Lexington History Museum Highlights LaFayette's 1825 Visit This Weekend

May 11, 2012

LEXINGTON, Ky. -The Lexington History Museum will embrace all things French this weekend with a special presentation on the Marquis De Lafayette and his farewell tour; which brought the Revolutionary War Hero to Lexington in the spring of 1825.

When Lexingtonians hear the name Lafayette, they may think of Lafayette High School, or Fayette County, but this weekend, they will have a unique opportunity to learn about the Marquis himself and his influence on Lexington and America as a whole.            

This Saturday, the Lexington History Museum is hosting Boston-based author Alan Hoffman, who has written the only English translation of Lafayette’s journal from his “farewell tour” of the United States from 1824-1825.  In addition to focusing on the tour, Mr. Hoffman will detail LaFayette’s visit to Lexington in May of 1825.

At the time, the Marquis de Lafayette was the only surviving general of the Continental Army, and according to Jamie Millard, President and CEO of the Lexington History Museum, was the “rock star of the revolution,” paying visits to elder statesmen such as Thomas Jefferson and James Madison, and touring the new nation he fought for in the Revolutionary War.          

Students of history will recognize that the Marquis de Lafayette, a nobleman born in Auvergne, France, was instrumental in helping America win the Revolutionary War, particularly the Virginia campaign, which culminated in the Battle of Yorktown.

What people may not remember is that Lafayette was initially given a very cold reception upon his arrival in the United States in 1777.  Many American officials thought that he was just another arrogant French noble.  According to Hoffman, when Lafayette initially visited the Continental Army, George Washington was “embarrassed” to have a Frenchman see the army in such a ragtag state.  Lafayette, however, said that he was there to “learn, not to teach” and worked to organize and train American troops so that they could fight against the British.  The most iconic image of this is his presence during the winter at Valley Forge.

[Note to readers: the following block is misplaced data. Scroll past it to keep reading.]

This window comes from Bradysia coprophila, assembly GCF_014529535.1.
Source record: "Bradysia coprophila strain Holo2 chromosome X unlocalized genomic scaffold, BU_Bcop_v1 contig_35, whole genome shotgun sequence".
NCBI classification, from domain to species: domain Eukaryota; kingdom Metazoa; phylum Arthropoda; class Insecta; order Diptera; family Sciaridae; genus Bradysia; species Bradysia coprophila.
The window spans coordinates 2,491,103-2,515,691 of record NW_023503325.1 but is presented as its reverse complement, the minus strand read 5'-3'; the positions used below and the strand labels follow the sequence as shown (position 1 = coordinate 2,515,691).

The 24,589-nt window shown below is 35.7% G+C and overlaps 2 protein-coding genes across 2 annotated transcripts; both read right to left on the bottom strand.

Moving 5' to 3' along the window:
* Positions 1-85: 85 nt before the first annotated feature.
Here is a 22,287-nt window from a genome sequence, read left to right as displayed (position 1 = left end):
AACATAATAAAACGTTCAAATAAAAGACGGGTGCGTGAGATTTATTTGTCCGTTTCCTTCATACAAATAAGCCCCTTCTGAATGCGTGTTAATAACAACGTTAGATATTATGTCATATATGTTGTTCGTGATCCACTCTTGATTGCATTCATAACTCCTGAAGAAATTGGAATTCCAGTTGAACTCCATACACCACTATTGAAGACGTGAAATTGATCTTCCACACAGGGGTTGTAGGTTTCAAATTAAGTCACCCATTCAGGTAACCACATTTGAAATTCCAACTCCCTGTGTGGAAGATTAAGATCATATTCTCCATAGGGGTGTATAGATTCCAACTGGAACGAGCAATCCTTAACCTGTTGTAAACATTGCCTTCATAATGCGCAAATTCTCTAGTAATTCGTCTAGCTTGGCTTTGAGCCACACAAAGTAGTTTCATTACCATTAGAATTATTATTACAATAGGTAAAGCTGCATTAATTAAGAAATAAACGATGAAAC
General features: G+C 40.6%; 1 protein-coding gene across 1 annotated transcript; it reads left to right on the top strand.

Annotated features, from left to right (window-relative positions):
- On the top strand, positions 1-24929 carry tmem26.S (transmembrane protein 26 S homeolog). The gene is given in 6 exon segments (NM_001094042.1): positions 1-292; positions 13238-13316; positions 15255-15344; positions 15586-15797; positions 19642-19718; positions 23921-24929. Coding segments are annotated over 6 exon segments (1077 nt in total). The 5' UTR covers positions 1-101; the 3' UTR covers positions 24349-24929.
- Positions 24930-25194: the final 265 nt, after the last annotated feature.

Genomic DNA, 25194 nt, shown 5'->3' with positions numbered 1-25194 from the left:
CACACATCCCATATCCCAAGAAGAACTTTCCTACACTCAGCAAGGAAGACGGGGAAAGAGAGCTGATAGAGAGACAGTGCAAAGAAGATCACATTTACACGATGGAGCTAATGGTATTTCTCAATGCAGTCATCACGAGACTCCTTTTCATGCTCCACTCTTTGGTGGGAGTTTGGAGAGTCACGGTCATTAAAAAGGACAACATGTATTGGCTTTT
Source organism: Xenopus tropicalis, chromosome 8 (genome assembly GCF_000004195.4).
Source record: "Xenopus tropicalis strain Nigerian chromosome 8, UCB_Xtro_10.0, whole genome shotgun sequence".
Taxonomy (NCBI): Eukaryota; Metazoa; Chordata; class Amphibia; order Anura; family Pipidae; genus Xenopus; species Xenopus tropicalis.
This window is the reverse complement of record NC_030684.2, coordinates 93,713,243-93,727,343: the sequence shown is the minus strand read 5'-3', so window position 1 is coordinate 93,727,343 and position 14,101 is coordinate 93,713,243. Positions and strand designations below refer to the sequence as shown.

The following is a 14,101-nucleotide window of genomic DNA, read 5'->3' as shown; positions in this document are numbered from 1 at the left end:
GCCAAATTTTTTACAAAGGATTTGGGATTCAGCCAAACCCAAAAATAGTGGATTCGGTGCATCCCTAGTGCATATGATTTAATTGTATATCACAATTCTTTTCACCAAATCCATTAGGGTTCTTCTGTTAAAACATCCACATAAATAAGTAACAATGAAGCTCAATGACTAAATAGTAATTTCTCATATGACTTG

Lafayette was quickly swept up in the politics of the French Revolution upon his return home, and spent several years in jail for his status as a moderate royalist.  Even abroad, Hoffman notes that Lafayette continued his support of the United States, acting as a sort of “unpaid lobbyist” for the country.          

For his contributions in the Revolutionary War, Lafayette has many things named after him in Lexington, including the county’s name, Fayette, and Lafayette High School, which is the only institution outside of France permitted to display his family’s coat of arms.  Aside from this, however, Hoffman notes that Lafayette is something of a “forgotten founder,” only recognized prominently in areas such as Massachusetts, where there is an annual “Lafayette Day” and Virginia, where he made much of his military contributions.        

In his presentation at the Lexington History Museum, Hoffman will detail Lafayette’s 48-hour visit to Lexington May 15-16th of 1825, in particular his visit to the Keene Mansion (on the site of present-day Keeneland), Transylvania University, and the Lexington Female Academy (subsequently renamed  Lafayette Female Academy) both of which he praised as fine educational institutions that rival the schools of Europe.   He will also provide details about the rest of Lafayette’s Farewell Tour throughout the United States.  The presentation is at 3 p.m. this Saturday in the museum's third floor courthouse room.  Admission is $15.